The tax reform bill passed by Congress at the end of 2017 significantly reduces the number of taxpayers whose families will pay gift tax or estate tax, but it comes with an “expiration date” of December 31, 2025.
Prior to the Tax Cuts and Jobs Act (the Act), an individual could transfer up to $5,490,000 ($10,980,000 for a married couple) without paying estate, gift, or generation-skipping transfer (GST) taxes. The Act doubles these exemptions to $11,200,000 and $22,400,000, respectively. These exemption amounts will continue to grow, based on inflation, until 2025. However, absent further changes by Congress, the exemptions are scheduled to revert to $5,600,000, as adjusted for inflation on January 1, 2026.
Annual Gift Tax Exclusion
The Act also increased the federal gift tax annual exclusion amount from $14,000 in 2017 to $15,000 for 2018.
Other Important Transfer Tax Provisions Unchanged
Although the Act includes dozens of provisions that impact individual and business income taxes, it leaves untouched beneficial provisions relating to payments for medical expenses and tuition. Payments for medical expenses and/or tuition made directly to a provider will continue to be exempt from federal gift tax and GST tax. Further, under the Act, the recipient of property transferred at death will continue to receive a “step-up” in the cost basis of such property to its fair market value on the donor’s date of death, whether or not estate tax is payable.
Income Tax Changes
A number of income tax changes will impact trusts and younger children who have significant amounts of passive income, including the “Kiddie” tax on children under age 14, deductibility of state and local taxes by trusts, and deductibility of fees and administrative expenses by trusts. For clients with an interest in a subchapter S corporation, the Act now allows a nonresident alien individual to be a beneficiary of a trust that is a shareholder, if it is an Electing Small Business Trust (ESBT). The Act also includes additional changes regarding charitable deductions by ESBTs.
With the substantial reduction in the corporate tax rate and tax deductions applicable to pass-through business entities, clients will want to review the structures of their business entities. Our firm sent a separate alert regarding income tax changes.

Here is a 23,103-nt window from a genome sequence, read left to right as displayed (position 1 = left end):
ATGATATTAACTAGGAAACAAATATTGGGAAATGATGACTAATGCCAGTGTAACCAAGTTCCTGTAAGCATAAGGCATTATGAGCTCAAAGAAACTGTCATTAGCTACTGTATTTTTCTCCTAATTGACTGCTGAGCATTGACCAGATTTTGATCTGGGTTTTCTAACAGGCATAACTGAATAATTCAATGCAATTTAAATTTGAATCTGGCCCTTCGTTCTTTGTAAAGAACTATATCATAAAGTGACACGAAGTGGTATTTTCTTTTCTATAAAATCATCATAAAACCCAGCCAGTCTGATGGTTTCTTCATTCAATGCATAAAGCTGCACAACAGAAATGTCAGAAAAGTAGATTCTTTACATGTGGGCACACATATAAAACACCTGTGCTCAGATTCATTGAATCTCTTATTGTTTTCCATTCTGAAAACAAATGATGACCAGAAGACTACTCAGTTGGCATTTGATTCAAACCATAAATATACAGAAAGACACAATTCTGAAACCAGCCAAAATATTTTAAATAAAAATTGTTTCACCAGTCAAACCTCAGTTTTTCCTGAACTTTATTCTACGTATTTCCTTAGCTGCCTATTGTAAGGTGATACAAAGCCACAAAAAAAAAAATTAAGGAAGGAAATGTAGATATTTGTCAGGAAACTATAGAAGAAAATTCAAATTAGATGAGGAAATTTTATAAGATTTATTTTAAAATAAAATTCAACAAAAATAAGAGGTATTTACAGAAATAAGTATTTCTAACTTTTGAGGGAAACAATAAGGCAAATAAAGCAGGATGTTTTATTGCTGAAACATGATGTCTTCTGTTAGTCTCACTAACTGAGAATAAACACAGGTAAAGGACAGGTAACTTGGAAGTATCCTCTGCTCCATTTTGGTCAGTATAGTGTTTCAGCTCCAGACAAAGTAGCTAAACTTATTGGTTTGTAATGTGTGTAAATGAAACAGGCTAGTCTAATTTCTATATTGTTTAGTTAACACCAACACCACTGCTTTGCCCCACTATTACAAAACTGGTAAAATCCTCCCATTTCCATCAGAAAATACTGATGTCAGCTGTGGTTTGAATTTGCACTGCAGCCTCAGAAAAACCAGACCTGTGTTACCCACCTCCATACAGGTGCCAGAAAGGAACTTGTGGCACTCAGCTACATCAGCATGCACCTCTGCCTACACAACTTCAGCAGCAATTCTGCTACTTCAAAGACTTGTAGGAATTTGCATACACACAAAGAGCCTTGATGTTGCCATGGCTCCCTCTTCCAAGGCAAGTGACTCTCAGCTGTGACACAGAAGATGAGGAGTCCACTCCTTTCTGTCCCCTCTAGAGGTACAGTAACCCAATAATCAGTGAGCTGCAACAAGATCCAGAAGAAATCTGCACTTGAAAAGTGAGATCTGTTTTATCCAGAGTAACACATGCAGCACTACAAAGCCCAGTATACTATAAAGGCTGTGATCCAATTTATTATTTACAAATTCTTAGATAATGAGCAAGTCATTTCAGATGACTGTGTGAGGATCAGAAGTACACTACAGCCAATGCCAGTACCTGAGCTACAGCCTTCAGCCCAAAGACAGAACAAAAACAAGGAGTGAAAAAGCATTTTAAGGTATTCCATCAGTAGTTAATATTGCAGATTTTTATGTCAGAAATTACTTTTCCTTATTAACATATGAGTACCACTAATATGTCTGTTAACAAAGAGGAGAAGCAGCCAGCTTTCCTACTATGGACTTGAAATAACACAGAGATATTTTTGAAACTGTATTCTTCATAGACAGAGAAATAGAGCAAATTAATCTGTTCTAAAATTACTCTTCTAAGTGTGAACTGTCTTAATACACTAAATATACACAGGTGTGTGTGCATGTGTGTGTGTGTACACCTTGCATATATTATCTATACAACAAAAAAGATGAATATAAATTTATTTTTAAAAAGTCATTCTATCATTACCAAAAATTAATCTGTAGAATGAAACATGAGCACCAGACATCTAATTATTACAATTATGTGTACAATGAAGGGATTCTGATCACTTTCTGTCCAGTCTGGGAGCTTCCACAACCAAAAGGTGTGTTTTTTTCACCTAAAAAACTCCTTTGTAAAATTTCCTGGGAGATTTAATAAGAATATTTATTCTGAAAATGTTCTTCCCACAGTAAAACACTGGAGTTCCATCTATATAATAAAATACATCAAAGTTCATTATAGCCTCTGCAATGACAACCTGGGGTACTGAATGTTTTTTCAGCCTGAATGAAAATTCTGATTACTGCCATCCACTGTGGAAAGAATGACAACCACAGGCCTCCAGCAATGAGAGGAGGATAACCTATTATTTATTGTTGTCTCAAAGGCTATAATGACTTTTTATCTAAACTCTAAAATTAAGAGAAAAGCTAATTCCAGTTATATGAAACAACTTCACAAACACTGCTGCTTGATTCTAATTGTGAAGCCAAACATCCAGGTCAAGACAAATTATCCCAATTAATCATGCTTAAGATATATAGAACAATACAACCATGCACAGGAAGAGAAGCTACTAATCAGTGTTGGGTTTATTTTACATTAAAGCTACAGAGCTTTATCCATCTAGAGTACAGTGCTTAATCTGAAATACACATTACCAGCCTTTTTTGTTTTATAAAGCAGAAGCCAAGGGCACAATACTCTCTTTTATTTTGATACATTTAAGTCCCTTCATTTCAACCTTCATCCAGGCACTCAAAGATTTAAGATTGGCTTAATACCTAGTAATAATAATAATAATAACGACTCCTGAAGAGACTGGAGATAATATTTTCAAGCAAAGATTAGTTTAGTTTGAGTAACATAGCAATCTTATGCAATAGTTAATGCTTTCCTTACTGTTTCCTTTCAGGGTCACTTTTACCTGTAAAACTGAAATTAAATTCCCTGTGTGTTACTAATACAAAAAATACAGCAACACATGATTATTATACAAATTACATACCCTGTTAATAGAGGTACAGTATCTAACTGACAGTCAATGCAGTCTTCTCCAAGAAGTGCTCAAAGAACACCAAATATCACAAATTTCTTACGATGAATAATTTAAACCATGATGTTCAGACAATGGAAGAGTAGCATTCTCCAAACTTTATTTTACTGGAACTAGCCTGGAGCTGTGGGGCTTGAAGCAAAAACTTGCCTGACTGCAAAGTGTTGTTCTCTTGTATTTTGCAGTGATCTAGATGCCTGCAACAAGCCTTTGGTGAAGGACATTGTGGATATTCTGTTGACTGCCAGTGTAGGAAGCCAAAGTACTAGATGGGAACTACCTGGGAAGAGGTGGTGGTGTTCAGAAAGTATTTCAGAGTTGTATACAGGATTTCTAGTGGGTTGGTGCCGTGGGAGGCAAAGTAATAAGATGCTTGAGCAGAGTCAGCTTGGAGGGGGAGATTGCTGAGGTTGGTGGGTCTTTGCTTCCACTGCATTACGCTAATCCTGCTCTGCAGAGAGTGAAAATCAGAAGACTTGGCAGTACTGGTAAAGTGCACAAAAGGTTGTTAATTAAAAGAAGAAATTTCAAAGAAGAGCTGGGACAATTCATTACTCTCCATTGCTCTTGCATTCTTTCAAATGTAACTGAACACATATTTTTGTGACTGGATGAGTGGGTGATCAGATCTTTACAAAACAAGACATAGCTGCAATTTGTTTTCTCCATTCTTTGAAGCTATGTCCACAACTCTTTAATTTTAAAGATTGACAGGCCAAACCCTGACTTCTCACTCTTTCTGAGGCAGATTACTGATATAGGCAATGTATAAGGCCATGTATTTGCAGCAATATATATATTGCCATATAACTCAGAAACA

Unintended Consequences, Planning Opportunities, and Consulting with Your Attorney
Formula Gifts. Many of our clients have formula clauses in their estate planning documents that call for the maximum tax-exempt amount to pass into a trust for the benefit of the surviving spouse and children, or in some cases directly to children. In 2001 and 2010 we suggested that our clients review their estate plan as the estate tax exemption increased (from $3.5 million to $5 million in 2010), and we again encourage clients to consider whether they wish to pass the full amount of the exemption into such a trust.
Simplify Estate Plan. With the larger federal estate tax exemption, a client whose estate is unlikely to ever be subject to estate tax should review an older will or revocable trust to determine whether to retain a formula gift to a credit shelter trust or to simplify the estate plan with an outright gift to the surviving spouse.
Retain Benefits of Basis Step-Up on Second Death. In particular, the continuation of the “step-up” in basis of property at death (which can eliminate capital gains tax on assets that appreciate after the first death) may be more valuable to many clients than the increased estate tax exemption if the family is unlikely to ever be subject to estate tax, even with the 2017 exemptions that may apply after 2025. Some clients may want to revise their estate plans to incorporate additional flexibility to take advantage of the basis increase without risking an increase in estate taxes on the second spouse’s death.
State Death Taxes. While residents of Texas are not subject to state inheritance or estate taxes, there are states that have such taxes, and clients will need to consider the application of those taxes as part of their estate planning.
Use Additional Exemption for Gifts or Sales. With a much larger gift tax and GST tax exemption under the Act, a client whose estate is likely to be subject to estate tax should consider the long-term benefits of making additional lifetime gifts now, rather than at the time of death. Married couples that have already used their entire lifetime exemption prior to 2018, would have the ability to make additional tax-free gifts of approximately $11,000,000. These gifts could be made to existing trusts or a new trust, or to forgive intra-family debt. Additional considerations should include non-taxable sales of discounted assets, partnership interests, limited liability interests, or interests in real estate to a trust for a spouse, children, or grandchildren. The increased gift tax and GST tax exemptions are certain (for now); therefore, clients may want to take advantage of these exemptions before they expire or are reduced by Congress.
Planning to Minimize Capital Gains. It is important to note that there is a trade-off to utilization of the exemption amount during your lifetime; any assets transferred during your lifetime will not receive a “stepped-up” basis on your death. Therefore, you should consider retaining assets with a low cost basis and transferring assets with a high cost basis or that have a high likelihood to appreciate.
Consult With Your Tax Advisors. Although the Act may seem cumbersome, complicated and confusing, it does present a number of new planning opportunities. All individuals should consult with their tax advisors regarding the impact of the individual and business income tax changes.